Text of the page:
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Once Hussein's Iraq became the main regional enemy, his support for the MEK was suddenly turned into part of the indictment against him. Once Hussein was overthrown, not only was the MEK no longer to be considered a terrorist group, but in some circles it was seen as a valuable ally in opposing the Iranian government.

Daniel Larison
Some governments refuse to tolerate the use of terrorist tactics under any circumstances, but some tacitly or openly endorse the use of such tactics when the targets happen to be the "right" ones.


Unfortunately, when it comes to dealing with Iran, the U.S. has adopted the second approach. The U.S. attitude towards the MEK over the decades is a good example of how very changeable governments can be.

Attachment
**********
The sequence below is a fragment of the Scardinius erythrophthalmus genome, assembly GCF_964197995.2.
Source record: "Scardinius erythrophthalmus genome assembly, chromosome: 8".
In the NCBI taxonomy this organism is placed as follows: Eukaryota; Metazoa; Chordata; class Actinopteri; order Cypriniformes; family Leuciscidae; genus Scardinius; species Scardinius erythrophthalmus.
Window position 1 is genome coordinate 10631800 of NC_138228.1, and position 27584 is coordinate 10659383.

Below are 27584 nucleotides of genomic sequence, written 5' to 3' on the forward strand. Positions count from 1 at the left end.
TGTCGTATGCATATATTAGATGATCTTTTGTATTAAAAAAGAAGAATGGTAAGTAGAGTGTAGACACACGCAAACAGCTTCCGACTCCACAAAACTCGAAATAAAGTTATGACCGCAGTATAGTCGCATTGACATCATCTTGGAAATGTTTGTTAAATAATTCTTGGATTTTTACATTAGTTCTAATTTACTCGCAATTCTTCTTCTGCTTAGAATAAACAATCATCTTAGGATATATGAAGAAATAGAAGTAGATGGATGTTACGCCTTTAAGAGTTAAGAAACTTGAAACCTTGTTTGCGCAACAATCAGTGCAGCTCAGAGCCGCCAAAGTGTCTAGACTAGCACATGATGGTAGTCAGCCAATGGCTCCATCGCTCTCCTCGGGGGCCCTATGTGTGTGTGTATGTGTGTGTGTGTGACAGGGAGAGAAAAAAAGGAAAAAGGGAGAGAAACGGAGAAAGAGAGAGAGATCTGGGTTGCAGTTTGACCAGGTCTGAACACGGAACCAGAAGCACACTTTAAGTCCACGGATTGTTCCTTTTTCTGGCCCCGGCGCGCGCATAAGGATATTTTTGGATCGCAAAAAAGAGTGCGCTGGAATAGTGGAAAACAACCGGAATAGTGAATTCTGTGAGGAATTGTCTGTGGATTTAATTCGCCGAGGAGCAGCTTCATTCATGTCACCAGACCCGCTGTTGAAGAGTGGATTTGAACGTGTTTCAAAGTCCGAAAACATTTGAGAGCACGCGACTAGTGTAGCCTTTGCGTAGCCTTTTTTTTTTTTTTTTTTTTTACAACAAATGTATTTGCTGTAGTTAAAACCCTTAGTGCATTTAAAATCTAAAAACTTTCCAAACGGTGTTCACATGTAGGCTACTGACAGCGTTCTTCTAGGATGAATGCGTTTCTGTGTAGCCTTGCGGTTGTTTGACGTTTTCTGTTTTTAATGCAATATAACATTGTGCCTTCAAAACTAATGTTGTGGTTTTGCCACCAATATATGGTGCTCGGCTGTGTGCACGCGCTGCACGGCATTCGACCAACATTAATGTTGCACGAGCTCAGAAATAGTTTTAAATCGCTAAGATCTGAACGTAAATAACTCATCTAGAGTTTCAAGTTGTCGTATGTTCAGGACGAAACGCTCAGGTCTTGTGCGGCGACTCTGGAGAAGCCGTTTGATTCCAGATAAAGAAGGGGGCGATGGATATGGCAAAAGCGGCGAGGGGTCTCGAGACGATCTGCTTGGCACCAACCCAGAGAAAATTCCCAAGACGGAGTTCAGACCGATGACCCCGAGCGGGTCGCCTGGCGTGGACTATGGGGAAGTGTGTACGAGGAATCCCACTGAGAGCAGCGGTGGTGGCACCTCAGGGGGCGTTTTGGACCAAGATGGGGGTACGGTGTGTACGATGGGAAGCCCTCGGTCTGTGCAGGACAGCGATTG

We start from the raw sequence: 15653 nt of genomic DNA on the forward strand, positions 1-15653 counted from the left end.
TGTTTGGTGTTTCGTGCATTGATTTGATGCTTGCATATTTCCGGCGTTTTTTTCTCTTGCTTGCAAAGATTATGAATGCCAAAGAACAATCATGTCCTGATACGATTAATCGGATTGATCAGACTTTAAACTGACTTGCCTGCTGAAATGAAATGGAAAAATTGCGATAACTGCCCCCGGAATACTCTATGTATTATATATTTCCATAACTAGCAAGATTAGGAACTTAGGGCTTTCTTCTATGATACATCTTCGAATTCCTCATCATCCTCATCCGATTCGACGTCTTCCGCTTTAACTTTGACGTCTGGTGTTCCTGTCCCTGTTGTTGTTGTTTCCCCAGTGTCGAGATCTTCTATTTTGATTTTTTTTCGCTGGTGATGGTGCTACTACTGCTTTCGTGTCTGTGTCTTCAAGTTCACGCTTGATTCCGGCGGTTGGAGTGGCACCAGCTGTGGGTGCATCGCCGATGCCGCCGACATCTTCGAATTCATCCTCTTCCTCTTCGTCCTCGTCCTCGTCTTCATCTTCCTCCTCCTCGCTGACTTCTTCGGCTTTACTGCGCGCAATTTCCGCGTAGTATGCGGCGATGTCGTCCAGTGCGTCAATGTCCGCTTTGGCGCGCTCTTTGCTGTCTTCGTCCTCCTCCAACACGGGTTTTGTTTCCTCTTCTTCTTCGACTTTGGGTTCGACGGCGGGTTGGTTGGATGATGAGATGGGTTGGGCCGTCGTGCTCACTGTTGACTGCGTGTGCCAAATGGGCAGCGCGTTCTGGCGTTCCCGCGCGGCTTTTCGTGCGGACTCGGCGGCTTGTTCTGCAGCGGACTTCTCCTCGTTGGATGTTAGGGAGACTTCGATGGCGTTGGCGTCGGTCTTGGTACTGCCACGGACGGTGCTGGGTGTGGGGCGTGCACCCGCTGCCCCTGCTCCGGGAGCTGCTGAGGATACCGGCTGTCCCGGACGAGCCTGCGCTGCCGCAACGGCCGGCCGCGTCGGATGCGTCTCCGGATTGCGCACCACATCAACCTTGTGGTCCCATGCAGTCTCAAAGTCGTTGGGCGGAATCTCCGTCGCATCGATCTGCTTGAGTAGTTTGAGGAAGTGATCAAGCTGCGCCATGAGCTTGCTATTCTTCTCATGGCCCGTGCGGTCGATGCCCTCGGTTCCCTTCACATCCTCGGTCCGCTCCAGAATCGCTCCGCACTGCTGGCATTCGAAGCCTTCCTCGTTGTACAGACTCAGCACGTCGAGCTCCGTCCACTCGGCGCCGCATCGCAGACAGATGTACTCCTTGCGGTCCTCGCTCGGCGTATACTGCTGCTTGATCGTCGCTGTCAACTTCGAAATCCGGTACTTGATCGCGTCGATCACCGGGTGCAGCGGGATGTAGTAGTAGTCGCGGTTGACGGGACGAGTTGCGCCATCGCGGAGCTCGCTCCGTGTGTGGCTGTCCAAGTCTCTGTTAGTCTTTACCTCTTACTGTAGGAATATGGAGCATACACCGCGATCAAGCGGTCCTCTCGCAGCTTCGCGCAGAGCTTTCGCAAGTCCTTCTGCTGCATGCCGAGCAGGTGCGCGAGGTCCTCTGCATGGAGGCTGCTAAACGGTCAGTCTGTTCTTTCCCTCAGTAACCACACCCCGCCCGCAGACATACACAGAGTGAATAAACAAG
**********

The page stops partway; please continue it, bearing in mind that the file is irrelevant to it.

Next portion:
At one point, the MEK was obviously an anti-American terrorist organization responsible for the deaths of American citizens. Later, Hussein's support for the MEK was unimportant, because Hussein was perceived as the lesser of two evils in the conflict between Iran and Iraq.


Once Hussein's Iraq became the main regional enemy, his support for the MEK was suddenly turned into part of the indictment against him. Once Hussein was overthrown, not only was the MEK no longer to be considered a terrorist group, but in some circles it was seen as a valuable ally in opposing the Iranian government.

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